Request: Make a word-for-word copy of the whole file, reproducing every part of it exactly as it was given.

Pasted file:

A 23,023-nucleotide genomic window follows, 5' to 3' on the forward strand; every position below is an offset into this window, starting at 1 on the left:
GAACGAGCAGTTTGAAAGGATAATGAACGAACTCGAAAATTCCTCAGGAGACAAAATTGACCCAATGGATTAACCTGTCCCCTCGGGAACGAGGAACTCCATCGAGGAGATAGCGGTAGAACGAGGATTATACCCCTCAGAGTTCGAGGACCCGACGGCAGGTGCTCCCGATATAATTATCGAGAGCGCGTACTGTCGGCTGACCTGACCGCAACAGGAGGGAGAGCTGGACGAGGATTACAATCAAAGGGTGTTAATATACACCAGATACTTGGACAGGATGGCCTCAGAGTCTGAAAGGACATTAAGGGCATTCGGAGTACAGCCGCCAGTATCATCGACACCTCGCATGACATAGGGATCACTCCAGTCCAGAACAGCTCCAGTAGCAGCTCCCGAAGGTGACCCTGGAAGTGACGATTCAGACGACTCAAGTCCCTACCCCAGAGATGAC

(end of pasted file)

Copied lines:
A 23,023-nucleotide genomic window follows, 5' to 3' on the forward strand; every position below is an offset into this window, starting at 1 on the left:
GAACGAGCAGTTTGAAAGGATAATGAACGAACTCGAAAATTCCTCAGGAGACAAAATTGACCCAATGGATTAACCTGTCCCCTCGGGAACGAGGAACTCCATCGAGGAGATAGCGGTAGAACGAGGATTATACCCCTCAGAGTTCGAGGACCCGACGGCAGGTGCTCCCGATATAATTATCGAGAGCGCGTACTGTCGGCTGACCTGACCGCAACAGGAGGGAGAGCTGGACGAGGATTACAATCAAAGGGTGTTAATATACACCAGATACTTGGACAGGATGGCCTCAGAGTCTGAAAGGACATTAAGGGCATTCGGAGTACAGCCGCCAGTATCATCGACACCTCGCATGACATAGGGATCACTCCAGTCCAGAACAGCTCCAGTAGCAGCTCCCGAAGGTGACCCTGGAAGTGACGATTCAGACGACTCAAGTCCCTACCCCAGAGATGAC